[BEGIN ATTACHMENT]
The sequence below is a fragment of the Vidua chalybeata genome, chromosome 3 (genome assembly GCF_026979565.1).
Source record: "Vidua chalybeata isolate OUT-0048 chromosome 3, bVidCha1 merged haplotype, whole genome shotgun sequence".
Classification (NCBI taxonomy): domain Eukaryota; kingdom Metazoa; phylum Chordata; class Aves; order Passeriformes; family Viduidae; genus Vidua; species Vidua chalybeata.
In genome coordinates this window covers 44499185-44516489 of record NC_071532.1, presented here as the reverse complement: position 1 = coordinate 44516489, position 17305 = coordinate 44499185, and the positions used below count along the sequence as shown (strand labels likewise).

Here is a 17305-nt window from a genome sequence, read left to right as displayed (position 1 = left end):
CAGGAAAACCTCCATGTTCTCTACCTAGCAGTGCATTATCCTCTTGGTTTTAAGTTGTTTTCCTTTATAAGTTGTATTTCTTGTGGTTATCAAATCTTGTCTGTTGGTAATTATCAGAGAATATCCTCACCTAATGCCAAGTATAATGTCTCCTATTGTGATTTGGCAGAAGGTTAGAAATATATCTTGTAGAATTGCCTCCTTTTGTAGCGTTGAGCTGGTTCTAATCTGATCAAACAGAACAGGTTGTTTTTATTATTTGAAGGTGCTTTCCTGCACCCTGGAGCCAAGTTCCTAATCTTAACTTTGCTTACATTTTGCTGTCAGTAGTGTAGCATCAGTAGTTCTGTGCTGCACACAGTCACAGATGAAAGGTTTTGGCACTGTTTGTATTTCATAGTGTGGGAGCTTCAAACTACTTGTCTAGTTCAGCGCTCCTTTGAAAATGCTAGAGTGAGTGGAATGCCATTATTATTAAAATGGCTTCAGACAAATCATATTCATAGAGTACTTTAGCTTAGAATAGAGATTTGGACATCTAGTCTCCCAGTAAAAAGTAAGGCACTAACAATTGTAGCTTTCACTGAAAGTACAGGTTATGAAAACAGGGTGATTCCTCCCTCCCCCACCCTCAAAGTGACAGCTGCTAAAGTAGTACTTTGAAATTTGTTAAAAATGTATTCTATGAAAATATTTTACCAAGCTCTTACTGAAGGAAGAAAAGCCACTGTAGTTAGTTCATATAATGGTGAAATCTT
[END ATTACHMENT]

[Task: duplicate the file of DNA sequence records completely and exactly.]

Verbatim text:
The sequence below is a fragment of the Vidua chalybeata genome, chromosome 3 (genome assembly GCF_026979565.1).
Source record: "Vidua chalybeata isolate OUT-0048 chromosome 3, bVidCha1 merged haplotype, whole genome shotgun sequence".
Classification (NCBI taxonomy): domain Eukaryota; kingdom Metazoa; phylum Chordata; class Aves; order Passeriformes; family Viduidae; genus Vidua; species Vidua chalybeata.
In genome coordinates this window covers 44499185-44516489 of record NC_071532.1, presented here as the reverse complement: position 1 = coordinate 44516489, position 17305 = coordinate 44499185, and the positions used below count along the sequence as shown (strand labels likewise).

Here is a 17305-nt window from a genome sequence, read left to right as displayed (position 1 = left end):
CAGGAAAACCTCCATGTTCTCTACCTAGCAGTGCATTATCCTCTTGGTTTTAAGTTGTTTTCCTTTATAAGTTGTATTTCTTGTGGTTATCAAATCTTGTCTGTTGGTAATTATCAGAGAATATCCTCACCTAATGCCAAGTATAATGTCTCCTATTGTGATTTGGCAGAAGGTTAGAAATATATCTTGTAGAATTGCCTCCTTTTGTAGCGTTGAGCTGGTTCTAATCTGATCAAACAGAACAGGTTGTTTTTATTATTTGAAGGTGCTTTCCTGCACCCTGGAGCCAAGTTCCTAATCTTAACTTTGCTTACATTTTGCTGTCAGTAGTGTAGCATCAGTAGTTCTGTGCTGCACACAGTCACAGATGAAAGGTTTTGGCACTGTTTGTATTTCATAGTGTGGGAGCTTCAAACTACTTGTCTAGTTCAGCGCTCCTTTGAAAATGCTAGAGTGAGTGGAATGCCATTATTATTAAAATGGCTTCAGACAAATCATATTCATAGAGTACTTTAGCTTAGAATAGAGATTTGGACATCTAGTCTCCCAGTAAAAAGTAAGGCACTAACAATTGTAGCTTTCACTGAAAGTACAGGTTATGAAAACAGGGTGATTCCTCCCTCCCCCACCCTCAAAGTGACAGCTGCTAAAGTAGTACTTTGAAATTTGTTAAAAATGTATTCTATGAAAATATTTTACCAAGCTCTTACTGAAGGAAGAAAAGCCACTGTAGTTAGTTCATATAATGGTGAAATCTT